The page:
perhaps the most momentous summit meeting in pop music history, Frank and Elvis
sing each other's hits.
big stars showed up on Frank's Timex Show.
Bing Crosby and Dean
performances from Sinatra's 1957-1960 TV shows were collected in a 2002 PBS special
(featuring commentary by Nancy, Frank Jr., and Tina Sinatra) that's now available
on both DVD
(left) and CD
(right). Another PBS special, called Vintage Sinatra, airing in 2003 and
featuring the singer's solo performances, has yet to be released.
When Sinatra's 1957-58
series was cancelled, he still had two years to go on his exclusive contract with
ABC. He sat out the next season but came back the following year with a more leisurely
series of four almost bi-monthly specials, this time sponsored by Timex. Many
of the guests - Bing Crosby, Dean Martin, Sammy Davis Jr., Joey Bishop, Ella Fitzgerald,
Nancy Sinatra - had appeared on his previous show. And the ever-present Nelson
Riddle was back again as musical director. There were a few new and notable guests
- Lena Horne, Mitzi Gaynor, Peter Lawford, Hermione Gingold, and Frank's then-girlfriend
Juliet Prowse (in two separate appearances). Even Eleanor Roosevelt showed up.
But The Frank Sinatra Timex Show will always be remembered as the vehicle
for the triumphant return of one of show business's brightest stars - Mr. Elvis
so-called King of Rock 'n' Roll had just returned from a stint in the Army, and
Sinatra agreed to host a televised homecoming party for him. Of course, Frank
was no fan of Elvis's brand of music and had had a few choice words to say about
it in the past (see sidebar). But whatever the reason - ratings ploy or simply
to placate his teenage daughter - Sinatra was feeling gracious enough to invite
Presley to join him on his show.
too bad the result wasn't more satisfying. Frank and Elvis both shine when performing
individually. But when they team up for a duet at show's end, it's a bit of a
dud. Someone had come up with the bright idea that they should sing each other's
hits, but neither is comfortable in the other's genre.
to Nancy Sinatra, who appeared on the same bill, both show biz legends were nervous.
It's obvious from the very beginning, when Elvis comes out, still dressed in his
Army uniform, snapping his fingers on the first and third beat of each bar - a
remarkably unhip mannerism, even for a rock 'n' roller unfamiliar with Sinatra's
music. (He corrects himself when he returns at the end of the show.)
whatever the program's musical merits, it was an important event in pop music
history, the only public pairing of two different generations' biggest teen idols.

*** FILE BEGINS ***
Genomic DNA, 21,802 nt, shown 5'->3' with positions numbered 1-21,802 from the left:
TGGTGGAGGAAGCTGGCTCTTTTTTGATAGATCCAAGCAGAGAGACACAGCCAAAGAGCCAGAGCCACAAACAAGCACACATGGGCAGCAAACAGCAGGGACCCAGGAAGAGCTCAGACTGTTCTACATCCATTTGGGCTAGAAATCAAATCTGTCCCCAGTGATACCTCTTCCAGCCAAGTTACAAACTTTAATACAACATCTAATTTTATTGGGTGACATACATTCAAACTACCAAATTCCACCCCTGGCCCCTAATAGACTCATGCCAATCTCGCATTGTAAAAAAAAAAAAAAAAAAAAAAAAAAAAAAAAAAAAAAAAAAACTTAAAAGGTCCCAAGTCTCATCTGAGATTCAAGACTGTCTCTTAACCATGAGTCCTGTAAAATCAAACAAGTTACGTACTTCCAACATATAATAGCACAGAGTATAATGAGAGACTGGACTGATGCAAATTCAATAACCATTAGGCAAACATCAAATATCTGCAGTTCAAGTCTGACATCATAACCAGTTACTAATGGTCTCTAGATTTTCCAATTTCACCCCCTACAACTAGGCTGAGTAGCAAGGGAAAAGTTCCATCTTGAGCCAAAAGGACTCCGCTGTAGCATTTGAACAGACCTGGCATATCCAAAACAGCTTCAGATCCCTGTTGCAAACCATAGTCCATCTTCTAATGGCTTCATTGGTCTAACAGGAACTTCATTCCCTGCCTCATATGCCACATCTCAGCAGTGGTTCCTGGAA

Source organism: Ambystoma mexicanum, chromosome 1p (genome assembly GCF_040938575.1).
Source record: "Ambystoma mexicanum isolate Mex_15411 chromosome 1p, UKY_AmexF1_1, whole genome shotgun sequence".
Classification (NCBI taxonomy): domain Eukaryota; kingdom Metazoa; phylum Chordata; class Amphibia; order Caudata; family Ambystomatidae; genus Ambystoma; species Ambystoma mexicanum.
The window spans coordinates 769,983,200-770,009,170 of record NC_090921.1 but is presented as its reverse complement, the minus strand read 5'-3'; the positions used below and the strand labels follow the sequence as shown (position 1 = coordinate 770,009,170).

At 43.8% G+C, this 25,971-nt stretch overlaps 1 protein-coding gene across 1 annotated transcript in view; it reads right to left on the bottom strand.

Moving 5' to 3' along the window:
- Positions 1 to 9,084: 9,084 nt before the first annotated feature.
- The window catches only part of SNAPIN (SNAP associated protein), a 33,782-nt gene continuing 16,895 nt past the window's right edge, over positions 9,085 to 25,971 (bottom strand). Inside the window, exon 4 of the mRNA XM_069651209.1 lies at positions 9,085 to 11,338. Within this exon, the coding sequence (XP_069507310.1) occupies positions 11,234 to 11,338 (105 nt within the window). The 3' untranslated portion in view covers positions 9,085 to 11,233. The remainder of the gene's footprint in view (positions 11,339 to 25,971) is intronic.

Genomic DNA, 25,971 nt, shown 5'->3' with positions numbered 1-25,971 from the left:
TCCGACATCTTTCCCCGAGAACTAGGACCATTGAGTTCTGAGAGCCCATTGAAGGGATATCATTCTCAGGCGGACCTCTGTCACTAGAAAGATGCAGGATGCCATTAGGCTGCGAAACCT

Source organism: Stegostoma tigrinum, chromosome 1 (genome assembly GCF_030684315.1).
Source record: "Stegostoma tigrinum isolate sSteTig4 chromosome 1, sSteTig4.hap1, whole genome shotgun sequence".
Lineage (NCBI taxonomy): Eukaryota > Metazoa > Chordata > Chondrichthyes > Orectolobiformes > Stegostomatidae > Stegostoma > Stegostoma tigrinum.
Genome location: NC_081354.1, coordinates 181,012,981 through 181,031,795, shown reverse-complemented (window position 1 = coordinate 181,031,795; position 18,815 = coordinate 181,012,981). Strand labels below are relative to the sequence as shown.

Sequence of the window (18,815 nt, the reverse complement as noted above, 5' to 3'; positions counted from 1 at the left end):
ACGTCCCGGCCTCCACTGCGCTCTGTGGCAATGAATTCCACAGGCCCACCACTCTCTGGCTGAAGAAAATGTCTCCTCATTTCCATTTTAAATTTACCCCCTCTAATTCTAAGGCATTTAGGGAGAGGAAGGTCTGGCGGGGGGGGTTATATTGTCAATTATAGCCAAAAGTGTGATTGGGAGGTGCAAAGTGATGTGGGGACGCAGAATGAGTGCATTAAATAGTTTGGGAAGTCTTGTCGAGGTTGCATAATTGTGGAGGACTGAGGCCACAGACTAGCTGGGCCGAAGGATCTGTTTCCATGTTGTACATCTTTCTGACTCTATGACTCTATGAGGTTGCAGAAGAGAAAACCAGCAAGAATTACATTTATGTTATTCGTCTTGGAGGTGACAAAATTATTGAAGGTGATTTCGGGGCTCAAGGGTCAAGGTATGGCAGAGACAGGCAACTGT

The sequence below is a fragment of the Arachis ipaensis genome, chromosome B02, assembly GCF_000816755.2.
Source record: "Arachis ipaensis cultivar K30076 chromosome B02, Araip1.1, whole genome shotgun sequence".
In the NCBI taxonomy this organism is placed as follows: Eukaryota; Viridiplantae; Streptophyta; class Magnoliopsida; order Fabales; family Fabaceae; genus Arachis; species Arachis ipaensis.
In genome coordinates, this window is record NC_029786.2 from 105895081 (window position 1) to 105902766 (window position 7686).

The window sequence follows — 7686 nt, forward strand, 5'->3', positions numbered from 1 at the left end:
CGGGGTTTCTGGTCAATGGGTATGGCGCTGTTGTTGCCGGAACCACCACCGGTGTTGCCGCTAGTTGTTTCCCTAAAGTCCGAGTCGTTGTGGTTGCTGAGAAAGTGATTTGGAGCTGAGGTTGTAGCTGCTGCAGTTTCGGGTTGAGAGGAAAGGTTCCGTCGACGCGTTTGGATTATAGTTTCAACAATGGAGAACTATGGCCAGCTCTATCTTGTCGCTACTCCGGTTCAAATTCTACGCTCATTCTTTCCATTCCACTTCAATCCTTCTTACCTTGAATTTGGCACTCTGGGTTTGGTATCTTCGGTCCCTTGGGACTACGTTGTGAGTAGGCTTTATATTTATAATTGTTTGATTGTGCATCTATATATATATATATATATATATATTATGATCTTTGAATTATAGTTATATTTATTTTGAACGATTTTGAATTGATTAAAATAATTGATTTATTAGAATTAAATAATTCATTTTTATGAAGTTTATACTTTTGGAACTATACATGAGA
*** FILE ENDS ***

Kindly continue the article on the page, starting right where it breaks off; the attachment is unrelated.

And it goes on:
The other specials have their highlights - duets with Ella Fitzgerald, Lena Horne,
Bing Crosby, and Dean Martin, and Frank soloing on some of his greatest 1950s
hits, to name only a few. The Timex shows still hold up today as solid entertainment.
vs. Rock 'n' Roll
an oft-quoted remark to a Paris magazine in 1957, Frank Sinatra declared, "Rock
'n' roll smells phony and false. It is sung, played and written for the most part
by cretinous goons and by means of its almost imbecilic reiteration, and sly,
lewd, in plain fact, dirty lyrics...it manages to be the martial music of every
sideburned delinquent on the face of the earth."
there's no reason to doubt that the statement reflected Sinatra's true feelings,
one wonders if, as a show biz professional, he meant to be so blunt. (Knowing
Sinatra, he probably did.)
was statements like this that forever branded Sinatra an old fart in the eyes
of many rock fans. And it didn't help his stock with them when he declared Pat
Boone the best of the new generation of singers.
'n' roll deejay and promoter Alan Freed expressed shock when he heard Sinatra's
comments. "He has no business knocking show business," he said. "It's
been good to him."
the polite southern boy, Elvis Presley was remarkably forgiving. "I admire the
man," he said. "He's a great success and a fine actor, but I think he
shouldn't have said it. He's mistaken about this. This is a trend, just the same
as he faced when he started years ago. I consider it the greatest in music."
to Sinatra valet George Jacobs, "Mr. S hated Elvis so much that he'd sit
in the den all by himself at the music console and listen to every new track over
and over, 'Don't Be Cruel,' 'All Shook Up,' 'Teddy Bear.' He was trying to figure
out just what this new stuff was, both artistically (though he'd never concede
it was art) and culturally (though he'd never concede it was culture). Why was
the public digging this stuff? What did it have? What was the hook?"
never did figure it out and never came to love the new music. Rock, on the other
hand, came to love him - or at least respect him.
Bono understood that "Frank never did like rock 'n' roll. And he's not crazy
about guys wearing earrings either, but hey, he doesn't hold it against me and
anyway, the feeling's not mutual."
Springsteen found in Sinatra "a voice filled with bad attitude, life, beauty,
excitement, a nasty sense of freedom, (love making) and a sad knowledge of the
ways of the world."
never apologized for his remarks. But in following the old "My Way"
and refusing to compromise, Frank managed, through the sheer quality of his work,
to make peace with rock by making rock come to him.